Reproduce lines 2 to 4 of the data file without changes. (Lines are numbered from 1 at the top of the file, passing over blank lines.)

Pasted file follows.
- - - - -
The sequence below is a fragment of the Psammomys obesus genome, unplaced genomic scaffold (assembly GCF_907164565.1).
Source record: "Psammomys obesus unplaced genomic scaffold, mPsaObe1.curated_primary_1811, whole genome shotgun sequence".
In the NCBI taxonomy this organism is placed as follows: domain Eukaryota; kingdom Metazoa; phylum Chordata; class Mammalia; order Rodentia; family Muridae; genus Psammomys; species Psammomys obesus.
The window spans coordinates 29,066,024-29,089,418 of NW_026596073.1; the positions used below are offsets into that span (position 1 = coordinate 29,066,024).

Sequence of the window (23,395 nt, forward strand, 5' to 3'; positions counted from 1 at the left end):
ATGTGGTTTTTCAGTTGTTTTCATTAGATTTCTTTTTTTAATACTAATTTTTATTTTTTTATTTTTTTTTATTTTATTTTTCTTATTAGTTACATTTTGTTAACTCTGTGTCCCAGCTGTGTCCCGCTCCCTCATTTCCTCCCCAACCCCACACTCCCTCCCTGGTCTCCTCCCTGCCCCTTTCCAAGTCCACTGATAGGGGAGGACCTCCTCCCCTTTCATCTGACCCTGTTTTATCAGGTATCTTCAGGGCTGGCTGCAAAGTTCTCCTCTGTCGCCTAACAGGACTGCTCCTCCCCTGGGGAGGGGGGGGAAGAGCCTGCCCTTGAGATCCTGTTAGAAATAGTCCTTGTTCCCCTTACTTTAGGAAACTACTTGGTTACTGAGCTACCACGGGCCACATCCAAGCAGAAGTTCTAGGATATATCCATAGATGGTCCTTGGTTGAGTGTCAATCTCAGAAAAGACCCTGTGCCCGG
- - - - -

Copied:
Source record: "Psammomys obesus unplaced genomic scaffold, mPsaObe1.curated_primary_1811, whole genome shotgun sequence".
In the NCBI taxonomy this organism is placed as follows: domain Eukaryota; kingdom Metazoa; phylum Chordata; class Mammalia; order Rodentia; family Muridae; genus Psammomys; species Psammomys obesus.
The window spans coordinates 29,066,024-29,089,418 of NW_026596073.1; the positions used below are offsets into that span (position 1 = coordinate 29,066,024).